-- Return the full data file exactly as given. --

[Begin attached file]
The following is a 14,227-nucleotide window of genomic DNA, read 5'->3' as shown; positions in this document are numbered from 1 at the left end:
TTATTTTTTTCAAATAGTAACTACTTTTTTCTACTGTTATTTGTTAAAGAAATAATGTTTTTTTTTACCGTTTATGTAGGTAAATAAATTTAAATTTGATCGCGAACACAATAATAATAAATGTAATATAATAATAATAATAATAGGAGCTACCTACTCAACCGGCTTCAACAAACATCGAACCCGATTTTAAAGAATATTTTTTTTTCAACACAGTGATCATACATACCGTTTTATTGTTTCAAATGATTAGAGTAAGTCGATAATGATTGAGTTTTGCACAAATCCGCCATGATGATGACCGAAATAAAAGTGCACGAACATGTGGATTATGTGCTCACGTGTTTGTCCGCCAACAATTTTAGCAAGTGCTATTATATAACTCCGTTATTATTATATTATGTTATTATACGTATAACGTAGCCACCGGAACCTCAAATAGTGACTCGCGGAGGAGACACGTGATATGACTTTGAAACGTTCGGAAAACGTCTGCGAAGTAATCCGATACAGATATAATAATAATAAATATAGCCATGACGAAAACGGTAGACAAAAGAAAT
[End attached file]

The following is a 14,227-nucleotide window of genomic DNA, read 5'->3' as shown; positions in this document are numbered from 1 at the left end:
TTATTTTTTTCAAATAGTAACTACTTTTTTCTACTGTTATTTGTTAAAGAAATAATGTTTTTTTTTACCGTTTATGTAGGTAAATAAATTTAAATTTGATCGCGAACACAATAATAATAAATGTAATATAATAATAATAATAATAGGAGCTACCTACTCAACCGGCTTCAACAAACATCGAACCCGATTTTAAAGAATATTTTTTTTTCAACACAGTGATCATACATACCGTTTTATTGTTTCAAATGATTAGAGTAAGTCGATAATGATTGAGTTTTGCACAAATCCGCCATGATGATGACCGAAATAAAAGTGCACGAACATGTGGATTATGTGCTCACGTGTTTGTCCGCCAACAATTTTAGCAAGTGCTATTATATAACTCCGTTATTATTATATTATGTTATTATACGTATAACGTAGCCACCGGAACCTCAAATAGTGACTCGCGGAGGAGACACGTGATATGACTTTGAAACGTTCGGAAAACGTCTGCGAAGTAATCCGATACAGATATAATAATAATAAATATAGCCATGACGAAAACGGTAGACAAAAGAAAT